Will America’s meat eating habits lead to a burger apocalypse?

It takes 6.7 pounds of grain, 52.8 gallons of water and 74.5 square feet of land to make one hamburger. And that’s not including animal waste or methane emissions.

Animal agriculture contributes to the highest levels of water pollution, ocean dead zones and species extinction, according to the the Food and Agriculture Organization of the United Nations.

Greenhouse gas emissions from animal agriculture constitutes more than all worldwide transportation combined, contributing 10 to 13 times more greenhouse gas emissions than carbon dioxide.

“I think it’s easy to overlook because there are always contributions to greenhouse gases naturally, but it’s hard to convince people that humans are contributing to those greenhouse gases, and increasing the rate in which they are accumulating in the atmosphere,” Professor of Biology and Co-director of  Environmental and Sustainability at Agnes Scott College, John F. Pilger said, “Out of sight, out of mind. That’s a problem.”

The production rate of beef increases to meet the demand of the growing populations. In order to maintain the production of beef, industries must grow feed, which consumes water, land and energy.

“It takes up to 16 pounds of grain to produce one pound of animal flesh. All that grain could be used much more efficiently if it were fed directly to the people,” Pilger said.

Methane, a much more dangerous greenhouse gas than carbon dioxide, is a major byproduct of meat production.

“Eating a hamburger doesn’t look like you’re contributing to the environmental degradation or greenhouse gases, but if you look behind it and see all the things happening behind it, it’s considerable,” Pilger said.

Current environmental changes are significant because they are mostly caused by humans.

According to the Department of Ecology climate change is the patterns of temperature, precipitation, humidity, wind and seasons. It also plays a fundamental role in shaping natural ecosystems.

Climate change has impacted the environment, leading to rising sea levels,  increases in global temperatures and shrunken glaciers.

“Right now we are at a carbon dioxide level that we haven’t been at in more than 650,000 years,” Pilger said. “We are not at a level of about 400 parts per million of carbon dioxide, which means more retention of heat, melted land ice, and increased sea levels.”

The beef industry contributes to water pollution at the rate of 116,000 pounds of waste per second, unsurpassed by any other polluting industries.

According to the Environmental Protection Agency a single dairy cow produces 120 pounds of wet manure per day, equal to that of 20-40 people. If properly used, animal manure can be used as a valuable resource by fertilizing land. The highly concentrated zones of waste from the intense production of beef industries aren’t discarded properly.

“The waste can’t be decomposed in a natural way because it’s so concentrated, so it runs off into bodies of water or streams and held in lakes, and it gets into the ground water,” Pilger said. “There’s so much waste that it comes to a point of being toxic.”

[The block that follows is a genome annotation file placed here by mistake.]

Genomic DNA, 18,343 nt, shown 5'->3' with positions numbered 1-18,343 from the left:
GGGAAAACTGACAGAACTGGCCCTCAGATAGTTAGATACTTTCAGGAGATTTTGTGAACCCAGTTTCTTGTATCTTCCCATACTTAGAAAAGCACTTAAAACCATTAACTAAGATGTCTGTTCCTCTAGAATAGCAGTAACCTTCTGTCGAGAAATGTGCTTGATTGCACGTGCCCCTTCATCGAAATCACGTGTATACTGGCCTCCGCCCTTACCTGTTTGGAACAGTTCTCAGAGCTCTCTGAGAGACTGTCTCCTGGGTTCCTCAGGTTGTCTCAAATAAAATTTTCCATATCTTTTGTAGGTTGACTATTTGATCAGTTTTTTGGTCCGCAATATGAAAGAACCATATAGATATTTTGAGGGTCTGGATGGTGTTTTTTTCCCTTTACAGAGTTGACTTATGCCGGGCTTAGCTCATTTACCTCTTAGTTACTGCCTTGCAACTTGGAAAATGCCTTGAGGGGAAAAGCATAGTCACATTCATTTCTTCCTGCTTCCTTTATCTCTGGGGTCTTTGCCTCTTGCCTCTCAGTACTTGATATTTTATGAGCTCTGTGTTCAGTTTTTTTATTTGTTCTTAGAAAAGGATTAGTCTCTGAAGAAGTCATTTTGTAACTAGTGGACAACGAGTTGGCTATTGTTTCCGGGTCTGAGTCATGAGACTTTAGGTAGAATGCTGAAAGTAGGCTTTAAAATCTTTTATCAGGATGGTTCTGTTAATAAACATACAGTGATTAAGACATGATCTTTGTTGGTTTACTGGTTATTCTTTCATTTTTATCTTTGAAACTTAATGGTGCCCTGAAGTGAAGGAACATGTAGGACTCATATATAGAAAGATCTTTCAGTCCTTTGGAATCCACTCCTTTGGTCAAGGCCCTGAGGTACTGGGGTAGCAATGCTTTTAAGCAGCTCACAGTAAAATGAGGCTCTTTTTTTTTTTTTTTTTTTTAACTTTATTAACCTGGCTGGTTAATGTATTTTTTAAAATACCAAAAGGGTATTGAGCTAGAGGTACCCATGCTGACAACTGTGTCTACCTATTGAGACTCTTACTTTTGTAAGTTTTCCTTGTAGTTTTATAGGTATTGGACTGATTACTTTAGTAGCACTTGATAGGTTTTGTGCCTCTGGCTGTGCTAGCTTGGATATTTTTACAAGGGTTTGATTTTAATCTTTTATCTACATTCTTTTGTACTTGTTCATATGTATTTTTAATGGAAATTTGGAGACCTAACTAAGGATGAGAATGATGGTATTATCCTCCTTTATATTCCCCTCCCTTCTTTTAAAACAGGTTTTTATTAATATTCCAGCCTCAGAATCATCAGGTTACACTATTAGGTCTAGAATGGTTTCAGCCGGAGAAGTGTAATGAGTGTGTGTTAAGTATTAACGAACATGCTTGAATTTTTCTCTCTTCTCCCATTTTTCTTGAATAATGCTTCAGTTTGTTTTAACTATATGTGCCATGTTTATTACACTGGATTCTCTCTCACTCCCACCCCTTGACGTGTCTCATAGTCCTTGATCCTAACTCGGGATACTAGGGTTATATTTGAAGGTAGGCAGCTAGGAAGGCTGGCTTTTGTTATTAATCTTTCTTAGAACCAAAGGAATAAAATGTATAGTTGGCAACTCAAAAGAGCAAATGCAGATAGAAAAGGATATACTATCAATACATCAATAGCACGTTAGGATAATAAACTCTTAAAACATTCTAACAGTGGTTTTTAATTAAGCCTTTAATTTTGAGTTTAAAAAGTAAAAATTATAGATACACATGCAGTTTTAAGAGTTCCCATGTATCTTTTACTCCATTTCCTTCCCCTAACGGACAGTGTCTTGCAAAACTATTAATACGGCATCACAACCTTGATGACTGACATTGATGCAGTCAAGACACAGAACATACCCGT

Agricultural methods are intensified in order to feed today’s population.

“The intensity of meat production is becoming so intense so rapidly. I think we’re gonna hit the wall at some point,” he said. “There needs to be some kind of balance between the intense and the natural agricultural methods.”

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Reducing the consumption of meat can help alleviate that intensity.

“Eating less meat would lead to a decrease in demand for meat and therefore lessen the environmental impact,” he said.

Additionally, meat impacts personal health.

Rachel Brandeis, a registered dietitian practicing in Atlanta, believes the consumption of meat leads to heart disease.

“The issue with meat itself is that there is a correlation between heart disease and red meat intake,” she said. “Make sure not all of your protein sources are coming from red meat, because there are high amounts of carcinogen levels in red meat.”

Brandeis recommends a mediterranean diet to limit red meat consumption and improve overall health.

“A Mediterranean diet focuses on beneficial fats like olive oil, avocado and hummus. You have small amounts of meat consumption such as fish, but it’s nothing compared to red meat,” she said.

This diet emphasizes primarily plant-based foods such as fruit and vegetables, whole grains, legumes and nuts. A mediterranean diet also emphasizes limiting red meat consumption to no more than a few times a month.

Brent Eickhoff, Decatur teacher, swore off almost all red meat after reading a New York Times article linking the consumptionof red meat to risk of cancer.

“Since I read the article, I have cut red meat out of my diet almost entirely,” he said. “It’s not good for me.”

According to the World Health Organization, people who eat meat should “moderate the consumption of processed meat” to reduce the risk of cancer.

The risk of the meat industry affects the environment and the planet’s future.

“It’s hard to convince people on the issue of global climate change,” Pilger said. “The connections are so interwoven it’s hard to see, but as a scientist I do see them.”

He believes the public needs to recognize the harmful impacts of meat consumption, and offers final advice.

“I would advocate for reducing the consumption of meat,” Pilger said. “I think when the cause and the effect are so far apart, people don’t pay attention to the connections.”

Infographics by Emilia Fuentes